There is nothing wrong or abnormal about being born with a highly sensitive nervous system.
According to Dr. Elaine N. Aron, about 15-20 percent of the population are highly sensitive. I am in the 1% that is extremely sensitive. Highly sensitive people feel everything (inside and outside of their body) more intensely. This kind of sensitivity may come with
PSYCHOMOTOR OVEREXCITABILITY: heightened excitability of the neuromuscular system
SENSUAL OVEREXCITABILITY: heightened experience of sensual pleasure or displeasure emanating from sight, smell, touch, taste, and hearing
INTELLECTUAL OVEREXCITABILITY: need to seek understanding and truth, to gain knowledge, and to analyze and synthesize
IMAGINATIONAL OVEREXCITABILITY: heightened play of the imagination with rich association of images and impressions, frequent use of image and metaphor, facility for invention and fantasy, detailed visualization, and elaborate dreams
EMOTIONAL OVEREXCITABILITY: heightened, intense feelings, extremes of complex emotions, identification with others’ feelings, and strong affective expression
There are many advantages to having a highly sensitive nervous system. I think it’s almost like have a super human power.
OTHER STRENGTHS OF HIGH SENSITIVITY
- You are detail-oriented
- You are quick to see patterns and connections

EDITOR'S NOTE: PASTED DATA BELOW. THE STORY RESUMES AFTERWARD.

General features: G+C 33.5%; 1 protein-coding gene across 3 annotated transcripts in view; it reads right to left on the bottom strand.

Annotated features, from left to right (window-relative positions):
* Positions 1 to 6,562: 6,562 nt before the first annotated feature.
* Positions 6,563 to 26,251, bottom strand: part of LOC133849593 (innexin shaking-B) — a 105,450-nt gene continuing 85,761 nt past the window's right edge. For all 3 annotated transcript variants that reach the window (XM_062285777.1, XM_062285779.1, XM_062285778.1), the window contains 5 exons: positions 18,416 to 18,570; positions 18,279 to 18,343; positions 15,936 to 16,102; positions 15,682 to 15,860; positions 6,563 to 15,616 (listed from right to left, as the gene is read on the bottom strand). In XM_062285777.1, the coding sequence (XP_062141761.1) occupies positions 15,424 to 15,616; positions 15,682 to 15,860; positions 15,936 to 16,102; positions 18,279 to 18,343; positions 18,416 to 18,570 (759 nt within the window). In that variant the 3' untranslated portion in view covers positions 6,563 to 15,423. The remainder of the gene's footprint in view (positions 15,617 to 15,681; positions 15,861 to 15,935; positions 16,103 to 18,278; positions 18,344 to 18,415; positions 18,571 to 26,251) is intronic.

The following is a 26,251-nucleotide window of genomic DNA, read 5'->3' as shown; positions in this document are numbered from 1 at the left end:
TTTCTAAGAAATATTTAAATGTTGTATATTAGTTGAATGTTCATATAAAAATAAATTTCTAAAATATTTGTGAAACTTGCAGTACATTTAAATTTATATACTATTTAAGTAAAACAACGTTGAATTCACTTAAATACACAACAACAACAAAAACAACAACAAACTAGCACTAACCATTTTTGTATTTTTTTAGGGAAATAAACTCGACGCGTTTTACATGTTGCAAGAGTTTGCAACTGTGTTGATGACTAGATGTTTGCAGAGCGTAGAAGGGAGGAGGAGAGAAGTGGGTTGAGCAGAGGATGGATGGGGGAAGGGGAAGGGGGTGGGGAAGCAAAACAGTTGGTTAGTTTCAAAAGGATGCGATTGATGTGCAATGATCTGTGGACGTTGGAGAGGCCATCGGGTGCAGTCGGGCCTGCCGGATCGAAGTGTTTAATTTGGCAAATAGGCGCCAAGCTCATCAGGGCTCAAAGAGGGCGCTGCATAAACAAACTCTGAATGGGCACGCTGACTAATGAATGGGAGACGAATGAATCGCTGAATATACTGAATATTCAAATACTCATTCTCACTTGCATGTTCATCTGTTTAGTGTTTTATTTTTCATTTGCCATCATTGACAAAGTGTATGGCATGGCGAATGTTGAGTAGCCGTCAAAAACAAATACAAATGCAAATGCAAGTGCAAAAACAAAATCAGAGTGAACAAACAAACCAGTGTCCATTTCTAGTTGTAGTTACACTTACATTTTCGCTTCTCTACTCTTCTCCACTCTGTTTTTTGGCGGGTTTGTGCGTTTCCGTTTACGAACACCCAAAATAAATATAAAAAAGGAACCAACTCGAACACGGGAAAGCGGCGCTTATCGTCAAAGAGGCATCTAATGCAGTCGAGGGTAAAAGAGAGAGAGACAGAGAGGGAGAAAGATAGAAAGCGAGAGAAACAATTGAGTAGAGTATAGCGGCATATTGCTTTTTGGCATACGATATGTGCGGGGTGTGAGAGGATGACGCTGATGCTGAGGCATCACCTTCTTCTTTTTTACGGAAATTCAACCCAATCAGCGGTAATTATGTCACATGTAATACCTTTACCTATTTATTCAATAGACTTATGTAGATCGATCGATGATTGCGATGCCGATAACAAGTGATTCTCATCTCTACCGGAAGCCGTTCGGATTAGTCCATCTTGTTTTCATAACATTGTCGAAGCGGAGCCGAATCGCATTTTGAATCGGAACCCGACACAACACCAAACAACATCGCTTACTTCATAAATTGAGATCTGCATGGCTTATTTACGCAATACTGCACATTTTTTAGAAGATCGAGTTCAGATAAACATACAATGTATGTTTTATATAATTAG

- You are able to understand and appreciate nonverbal expressions, art, and nature more deeply
- You read people and their hidden emotions well
- You can sort things into finer distinctions – “Like those machines that grade fruit by size – we sort into ten sizes while others sort into two or three.” (The Highly Sensitive Person)
- You are curious and smart
- You have strong intuition – “Your intuition is right often enough that HSPs tend to be visionaries, highly intuitive artists, or inventors, as well as more conscientious, cautious, and wise people.” (The Highly Sensitive Person)
Although it can be quite advantageous to have a highly sensitive nervous system, it is definitely not easy. Highly sensitive people experience everything so intensely that they are more likely to become overwhelmed with sensory overload, the pain of understimulation (boredom), stress, worries, and emotional pain. These things can make highly sensitive people so uncomfortable that they may be pushed by a strong urge to either escape or fix everything that bothers them.
Escaping or fixing is not always the best solution.
Read more on how high sensitivity can turn into obsessive-compulsive personality disorder in the “Cause” section of my “What is OCPD?” page.
SO NOW WHAT?
ADVICE FOR HIGHLY SENSITIVE PEOPLE:
Understand that hurt, loss, and imperfections are all normal parts of life. The more you allow yourself to feel the discomfort that comes with those things, the more your tolerance for pain will grow and you will become less and less overwhelmed by the world around you. Allow yourself to feel more.
ADVICE FOR PARTNERS/FRIENDS/LOVED ONES OF HIGHLY SENSITIVE PEOPLE:
Even though you might not fully understand how your HSP friend feels because what he or she feels is outside your range of emotions, try your best to show that you care. Telling your HSP friend, verbally or non-verbally, that he or she is overreacting, exaggerating, or being a drama queen will only make him or her feel more frustrated, alone, and unheard. Try to be the voice of positivity in your HSP friend’s life and encourage him or her to feel more.